CO2OL - Synthesis of linear alpha-olefins from CO2
Contact: M.Sc. Niko Theunißen
Olefins such as ethene, propene and butene are starting materials for the production of many basic materials of the chemical industry such as polyethylene (PE) or polypropylene (PP). The current extraction of olefins is based on fossil raw materials and is associated with high emissions of climate-damaging gases.
The joint project "CO2OL - catalyst, reactor and process development for the direct synthesis of linear alpha-olefins from CO2" has set itself the goal of demonstrating an alternative, climate-friendly production process. To this end, an olefin production route based on CO2 and hydrogen is being investigated. Waste gas streams from the cement industry or biogenic sources such as biogas can be used as CO2 sources. The hydrogen required can be generated in a climate-friendly manner by means of water electrolysis from renewable electricity.
The core of the technological concept is the Fischer-Tropsch process, in which a paraffin/olefin product mixture is synthesized from synthesis gas. By modifying the catalyst system, this process is to be coupled with the reverse water gas shift reaction. In this way, CO2 can be used directly as a reactant without prior synthesis gas production.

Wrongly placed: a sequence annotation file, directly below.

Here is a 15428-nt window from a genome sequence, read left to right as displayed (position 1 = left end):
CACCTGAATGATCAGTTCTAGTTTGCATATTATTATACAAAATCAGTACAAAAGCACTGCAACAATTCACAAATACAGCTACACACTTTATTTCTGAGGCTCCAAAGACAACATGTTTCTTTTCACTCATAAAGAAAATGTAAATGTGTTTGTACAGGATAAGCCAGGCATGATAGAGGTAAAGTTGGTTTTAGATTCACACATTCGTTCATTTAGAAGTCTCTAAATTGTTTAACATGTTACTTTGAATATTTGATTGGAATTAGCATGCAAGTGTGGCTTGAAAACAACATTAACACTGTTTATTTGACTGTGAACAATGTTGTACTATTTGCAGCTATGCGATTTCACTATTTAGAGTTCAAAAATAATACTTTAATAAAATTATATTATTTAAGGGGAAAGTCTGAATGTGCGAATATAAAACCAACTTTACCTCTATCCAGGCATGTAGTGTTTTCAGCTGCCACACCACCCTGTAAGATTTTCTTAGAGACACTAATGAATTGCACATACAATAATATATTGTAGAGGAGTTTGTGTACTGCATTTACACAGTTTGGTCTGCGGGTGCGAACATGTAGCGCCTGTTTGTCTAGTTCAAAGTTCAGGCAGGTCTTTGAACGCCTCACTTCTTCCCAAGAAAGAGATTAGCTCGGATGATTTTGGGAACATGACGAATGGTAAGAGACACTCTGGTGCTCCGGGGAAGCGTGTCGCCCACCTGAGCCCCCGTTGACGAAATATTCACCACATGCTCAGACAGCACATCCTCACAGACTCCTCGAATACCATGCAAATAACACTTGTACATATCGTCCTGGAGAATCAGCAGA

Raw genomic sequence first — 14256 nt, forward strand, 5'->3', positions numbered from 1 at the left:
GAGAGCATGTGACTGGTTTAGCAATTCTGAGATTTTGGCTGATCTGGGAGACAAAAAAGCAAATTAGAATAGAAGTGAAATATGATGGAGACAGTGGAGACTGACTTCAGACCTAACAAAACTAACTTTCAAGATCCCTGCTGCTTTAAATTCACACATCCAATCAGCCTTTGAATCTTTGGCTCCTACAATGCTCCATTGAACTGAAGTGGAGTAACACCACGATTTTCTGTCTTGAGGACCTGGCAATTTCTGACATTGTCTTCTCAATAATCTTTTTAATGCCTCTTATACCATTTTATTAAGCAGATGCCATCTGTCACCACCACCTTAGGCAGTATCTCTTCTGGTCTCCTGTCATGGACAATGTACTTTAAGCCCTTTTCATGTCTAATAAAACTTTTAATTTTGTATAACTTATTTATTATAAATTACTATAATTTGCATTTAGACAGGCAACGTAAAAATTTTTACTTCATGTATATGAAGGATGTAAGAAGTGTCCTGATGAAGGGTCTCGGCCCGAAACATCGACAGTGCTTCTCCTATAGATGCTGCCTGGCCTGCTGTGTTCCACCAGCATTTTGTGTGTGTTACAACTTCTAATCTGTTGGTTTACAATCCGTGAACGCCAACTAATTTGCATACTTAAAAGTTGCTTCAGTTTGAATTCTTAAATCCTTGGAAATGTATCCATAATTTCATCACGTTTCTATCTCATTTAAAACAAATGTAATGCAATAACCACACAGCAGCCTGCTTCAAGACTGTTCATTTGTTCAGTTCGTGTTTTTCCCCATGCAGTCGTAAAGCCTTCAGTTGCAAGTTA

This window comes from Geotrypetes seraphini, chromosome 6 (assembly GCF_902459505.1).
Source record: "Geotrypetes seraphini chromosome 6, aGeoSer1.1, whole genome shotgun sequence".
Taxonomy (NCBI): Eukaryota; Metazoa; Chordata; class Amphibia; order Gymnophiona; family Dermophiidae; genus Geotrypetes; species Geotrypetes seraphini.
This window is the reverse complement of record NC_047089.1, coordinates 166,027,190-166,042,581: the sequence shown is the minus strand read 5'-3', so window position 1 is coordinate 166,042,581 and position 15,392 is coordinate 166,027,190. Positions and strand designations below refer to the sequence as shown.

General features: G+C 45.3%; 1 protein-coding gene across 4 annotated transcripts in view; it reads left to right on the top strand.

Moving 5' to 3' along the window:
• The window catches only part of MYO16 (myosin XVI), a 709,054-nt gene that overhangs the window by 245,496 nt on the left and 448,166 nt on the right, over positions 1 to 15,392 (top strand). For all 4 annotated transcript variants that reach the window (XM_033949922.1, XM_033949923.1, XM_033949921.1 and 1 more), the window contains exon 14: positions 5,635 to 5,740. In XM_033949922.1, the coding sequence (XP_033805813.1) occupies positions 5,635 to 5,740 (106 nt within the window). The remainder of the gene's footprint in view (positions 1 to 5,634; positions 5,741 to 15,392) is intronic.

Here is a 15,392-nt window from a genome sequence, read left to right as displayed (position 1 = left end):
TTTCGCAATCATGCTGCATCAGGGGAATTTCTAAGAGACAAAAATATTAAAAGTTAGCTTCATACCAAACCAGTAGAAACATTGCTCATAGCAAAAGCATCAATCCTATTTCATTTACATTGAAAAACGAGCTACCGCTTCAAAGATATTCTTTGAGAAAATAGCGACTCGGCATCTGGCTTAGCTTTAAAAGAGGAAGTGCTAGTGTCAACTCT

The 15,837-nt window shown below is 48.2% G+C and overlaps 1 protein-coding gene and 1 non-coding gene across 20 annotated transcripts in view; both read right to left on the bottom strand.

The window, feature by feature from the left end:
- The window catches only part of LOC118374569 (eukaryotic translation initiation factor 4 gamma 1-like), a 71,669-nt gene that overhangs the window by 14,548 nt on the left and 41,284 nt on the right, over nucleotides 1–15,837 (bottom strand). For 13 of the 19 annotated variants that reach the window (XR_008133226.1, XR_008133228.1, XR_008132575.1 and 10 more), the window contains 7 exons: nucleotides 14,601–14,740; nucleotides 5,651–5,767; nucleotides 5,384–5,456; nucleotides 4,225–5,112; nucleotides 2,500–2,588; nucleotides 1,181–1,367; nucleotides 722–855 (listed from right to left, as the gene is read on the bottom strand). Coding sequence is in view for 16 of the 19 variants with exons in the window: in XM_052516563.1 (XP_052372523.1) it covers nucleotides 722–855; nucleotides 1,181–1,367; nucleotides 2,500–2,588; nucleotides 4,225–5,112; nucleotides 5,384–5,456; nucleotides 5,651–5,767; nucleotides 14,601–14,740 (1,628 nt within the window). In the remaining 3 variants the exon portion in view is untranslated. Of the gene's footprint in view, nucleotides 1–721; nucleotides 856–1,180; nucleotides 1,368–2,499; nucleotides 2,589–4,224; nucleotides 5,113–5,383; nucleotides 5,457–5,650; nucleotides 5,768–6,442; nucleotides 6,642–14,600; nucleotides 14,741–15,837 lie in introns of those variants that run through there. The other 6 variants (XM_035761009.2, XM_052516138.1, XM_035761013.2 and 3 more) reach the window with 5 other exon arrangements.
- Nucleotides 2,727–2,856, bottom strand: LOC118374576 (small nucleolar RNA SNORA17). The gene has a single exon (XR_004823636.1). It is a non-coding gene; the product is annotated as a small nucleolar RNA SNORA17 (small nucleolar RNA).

Within the scope of the project, both the catalyst system, an innovative, scale-up-capable synthesis reactor, the separation process for the paraffin/olefin product mixture by means of a membrane process and the conception, testing and optimisation of the overall process are to be investigated and optimised. The process is to be implemented during the project period in the form of a miniplant plant. In addition to the technical implementation, an evaluation of the overall process based on the CO2 savings potential and economic factors will be carried out by means of process simulations.